Marie-Pascale Gafinen –


Sustainability and Self-Care

What does self-care have to do with climate action?

Many clients know me for translating sustainability topics into illustrations. For a while now I’ve also offered workshops for self-reflexion and selfcare. The latter is often associated with bubble baths and face masks and is therefore seen as a luxury. Transitioning to a sustainable way of living on the other hand is so crucially necessary it hurts. So what do they have to do with each other?

Self-worth, work and exhaustion

We live in a world that tells us, we have to work hard to be worthy. If we follow that mantra we end up either working or exhausted or feeling worthless – or all three at once. The problem is, that in that state, none of us will come up with innovative ideas for a more sustainable future, nor organize a political demonstration or go the extra mile to make your private life more sustainable. We will much more likely pant to the next to-do and then collapse on the couch. “But”, you may say “what about people who change the world for a living?”. True, some people’s “work” actually creates a more sustainable tomorrow. But even those can’t stay on that treadmill of “work, work, work” forever or they will eventually burn out. Change needs resources. And you don’t have resources if you’re exhausted. So taking regular breaks, reflecting on your life, and making adjustments is actually a requirement to be a part of the change that our society needs.

quote Marlee Grace

Consumption and happyness

Marketing also tells us that we are insufficient and that buying stuff will make us better and happy. Many of us are very open to that, especially if we are always working or exhausted or feeling worthless (and therefore unhappy). So we buy more stuff and experiences (think of flights or air-conditioned hotels in hot places). Well and that’s not sustainable but we somehow have to make up for all the hard work, don’t we? Apart from the problem that all that consumption is ruining our planet, there’s another catch: The more we have, the more we want and the more you want the more we have to work to earn the money to pay for that livestyle. And then we’re chasing our own tail. Stepping out of that hamster wheel to reflect on what will actually make you happy is a great contribution to social change.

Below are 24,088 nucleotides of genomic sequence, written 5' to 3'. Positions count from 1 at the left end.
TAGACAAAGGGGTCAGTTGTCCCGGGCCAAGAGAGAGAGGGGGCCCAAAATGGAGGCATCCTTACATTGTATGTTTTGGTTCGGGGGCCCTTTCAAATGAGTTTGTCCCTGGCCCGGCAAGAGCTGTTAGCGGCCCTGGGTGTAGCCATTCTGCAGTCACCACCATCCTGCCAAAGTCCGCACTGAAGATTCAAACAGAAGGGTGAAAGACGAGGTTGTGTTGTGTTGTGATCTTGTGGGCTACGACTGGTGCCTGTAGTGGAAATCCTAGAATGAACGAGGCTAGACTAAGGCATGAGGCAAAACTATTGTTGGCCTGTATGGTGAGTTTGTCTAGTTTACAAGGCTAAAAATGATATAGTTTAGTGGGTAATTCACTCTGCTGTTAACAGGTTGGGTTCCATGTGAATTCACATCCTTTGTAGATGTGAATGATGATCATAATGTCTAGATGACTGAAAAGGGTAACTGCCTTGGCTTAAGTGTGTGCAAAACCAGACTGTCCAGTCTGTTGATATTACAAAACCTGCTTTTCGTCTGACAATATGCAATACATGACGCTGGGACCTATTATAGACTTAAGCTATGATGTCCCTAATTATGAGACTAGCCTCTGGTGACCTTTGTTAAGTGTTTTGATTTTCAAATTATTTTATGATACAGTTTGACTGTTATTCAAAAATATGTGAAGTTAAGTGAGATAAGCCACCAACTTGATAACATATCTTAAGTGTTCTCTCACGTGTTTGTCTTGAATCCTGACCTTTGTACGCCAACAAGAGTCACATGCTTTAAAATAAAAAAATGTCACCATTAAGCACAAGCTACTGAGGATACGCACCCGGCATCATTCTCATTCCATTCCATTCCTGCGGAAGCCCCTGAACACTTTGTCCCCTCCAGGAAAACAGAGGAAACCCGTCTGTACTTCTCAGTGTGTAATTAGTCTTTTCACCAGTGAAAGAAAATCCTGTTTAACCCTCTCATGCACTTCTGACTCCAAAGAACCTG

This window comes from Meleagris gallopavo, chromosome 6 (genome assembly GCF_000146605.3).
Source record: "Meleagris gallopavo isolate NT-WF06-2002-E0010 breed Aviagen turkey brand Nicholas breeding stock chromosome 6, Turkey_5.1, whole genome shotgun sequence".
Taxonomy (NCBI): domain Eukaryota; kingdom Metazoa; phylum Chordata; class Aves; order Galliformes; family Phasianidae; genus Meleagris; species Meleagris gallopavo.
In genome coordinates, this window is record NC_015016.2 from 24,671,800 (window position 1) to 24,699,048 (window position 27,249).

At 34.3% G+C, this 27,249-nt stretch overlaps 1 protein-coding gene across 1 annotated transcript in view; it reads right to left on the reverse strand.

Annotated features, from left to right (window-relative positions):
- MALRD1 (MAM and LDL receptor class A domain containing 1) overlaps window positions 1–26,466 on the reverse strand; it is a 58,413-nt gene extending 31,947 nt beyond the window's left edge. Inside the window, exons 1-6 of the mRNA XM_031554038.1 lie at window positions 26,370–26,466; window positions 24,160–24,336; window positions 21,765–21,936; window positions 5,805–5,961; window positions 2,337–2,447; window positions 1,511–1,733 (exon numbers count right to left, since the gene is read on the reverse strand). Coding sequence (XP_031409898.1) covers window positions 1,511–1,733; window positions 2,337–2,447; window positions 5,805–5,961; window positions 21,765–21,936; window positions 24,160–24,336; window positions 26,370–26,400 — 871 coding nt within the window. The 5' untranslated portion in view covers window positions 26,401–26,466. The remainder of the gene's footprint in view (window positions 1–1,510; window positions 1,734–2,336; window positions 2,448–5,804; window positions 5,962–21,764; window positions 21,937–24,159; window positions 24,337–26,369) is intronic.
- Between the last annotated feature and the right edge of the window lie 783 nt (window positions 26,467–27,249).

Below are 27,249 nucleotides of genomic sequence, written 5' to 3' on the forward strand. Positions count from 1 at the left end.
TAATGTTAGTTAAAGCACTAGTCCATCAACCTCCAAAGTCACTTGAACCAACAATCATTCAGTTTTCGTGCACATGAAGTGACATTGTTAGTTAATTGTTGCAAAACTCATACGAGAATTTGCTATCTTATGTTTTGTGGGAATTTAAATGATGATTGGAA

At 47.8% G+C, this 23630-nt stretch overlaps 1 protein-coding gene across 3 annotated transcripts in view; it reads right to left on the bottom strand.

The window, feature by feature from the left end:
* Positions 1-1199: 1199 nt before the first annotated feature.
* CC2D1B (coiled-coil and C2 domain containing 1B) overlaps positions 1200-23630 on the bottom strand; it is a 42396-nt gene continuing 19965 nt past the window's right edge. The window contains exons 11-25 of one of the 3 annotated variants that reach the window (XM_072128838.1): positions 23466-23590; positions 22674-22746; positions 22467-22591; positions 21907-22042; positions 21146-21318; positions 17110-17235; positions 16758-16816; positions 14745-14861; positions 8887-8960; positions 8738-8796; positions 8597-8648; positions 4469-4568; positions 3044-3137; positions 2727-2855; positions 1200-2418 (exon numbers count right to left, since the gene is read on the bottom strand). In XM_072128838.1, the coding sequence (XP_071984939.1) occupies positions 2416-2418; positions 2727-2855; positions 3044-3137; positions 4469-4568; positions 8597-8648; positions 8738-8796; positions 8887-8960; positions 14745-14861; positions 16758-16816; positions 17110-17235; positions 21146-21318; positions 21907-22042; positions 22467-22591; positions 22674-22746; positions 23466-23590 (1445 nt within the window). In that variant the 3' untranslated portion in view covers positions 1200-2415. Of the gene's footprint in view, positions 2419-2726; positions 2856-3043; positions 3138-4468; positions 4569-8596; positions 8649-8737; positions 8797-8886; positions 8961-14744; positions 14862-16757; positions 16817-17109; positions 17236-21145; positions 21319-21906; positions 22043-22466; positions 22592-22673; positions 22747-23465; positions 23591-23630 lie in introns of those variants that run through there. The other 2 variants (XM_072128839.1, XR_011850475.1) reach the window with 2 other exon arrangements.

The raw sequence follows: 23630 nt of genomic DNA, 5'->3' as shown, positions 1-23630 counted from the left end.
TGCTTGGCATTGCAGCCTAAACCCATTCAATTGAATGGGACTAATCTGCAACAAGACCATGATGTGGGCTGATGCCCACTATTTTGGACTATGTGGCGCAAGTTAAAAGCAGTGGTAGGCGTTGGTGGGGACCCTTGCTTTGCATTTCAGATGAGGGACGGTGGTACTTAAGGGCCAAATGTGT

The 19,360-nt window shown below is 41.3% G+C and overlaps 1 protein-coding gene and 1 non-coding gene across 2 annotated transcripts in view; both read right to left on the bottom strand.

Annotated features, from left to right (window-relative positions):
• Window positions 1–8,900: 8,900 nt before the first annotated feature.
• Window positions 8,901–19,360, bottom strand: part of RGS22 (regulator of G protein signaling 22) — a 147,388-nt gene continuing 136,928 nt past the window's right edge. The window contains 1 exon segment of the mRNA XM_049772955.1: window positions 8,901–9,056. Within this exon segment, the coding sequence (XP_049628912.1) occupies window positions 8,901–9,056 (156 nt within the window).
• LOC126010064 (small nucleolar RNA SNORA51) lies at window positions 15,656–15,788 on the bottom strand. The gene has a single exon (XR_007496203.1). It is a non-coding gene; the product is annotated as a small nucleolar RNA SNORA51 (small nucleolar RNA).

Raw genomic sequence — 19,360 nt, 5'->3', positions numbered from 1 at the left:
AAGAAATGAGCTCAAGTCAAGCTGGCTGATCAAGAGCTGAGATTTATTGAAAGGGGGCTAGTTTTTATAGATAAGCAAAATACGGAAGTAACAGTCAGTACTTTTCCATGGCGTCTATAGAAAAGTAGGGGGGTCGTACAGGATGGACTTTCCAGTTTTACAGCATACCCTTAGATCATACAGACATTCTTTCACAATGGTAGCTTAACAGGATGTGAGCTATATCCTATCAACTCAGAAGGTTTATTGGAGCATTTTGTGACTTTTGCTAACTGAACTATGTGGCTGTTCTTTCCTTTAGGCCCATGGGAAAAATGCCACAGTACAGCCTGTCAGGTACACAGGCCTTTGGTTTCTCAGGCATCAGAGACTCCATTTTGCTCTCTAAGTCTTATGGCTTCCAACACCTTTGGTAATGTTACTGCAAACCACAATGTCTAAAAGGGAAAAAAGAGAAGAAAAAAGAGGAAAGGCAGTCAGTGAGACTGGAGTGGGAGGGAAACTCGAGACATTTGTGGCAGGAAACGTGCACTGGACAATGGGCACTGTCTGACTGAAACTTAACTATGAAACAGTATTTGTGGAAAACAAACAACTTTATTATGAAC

Why I shifted

If you’re skeptical about the 40-hour workweek and somewhat critical of consumption these thoughts are probably not new to you. I’m repeating them here to explain a shift I  made in recent years. Social scientists have known for a long time, that the lack of sustainable behavior is not caused by a lack of knowledge. Climate and sustainability knowledge is widely available. In my experience, what people actually need are personal resources. An opportunity (time, space, facilitation) to make up their mind about how they relate to climate change and what they want to do about it. In our busy daily lives, there’s simply no time for that! And that’s why additionally to explaining sustainability topics I decided to offer more of these opportunities for reflection. Because I am passionate about groups and I am passionate about social change.

If you want to pause to reflect the direction of your life, have a look at the online summer retreat I will offer in July.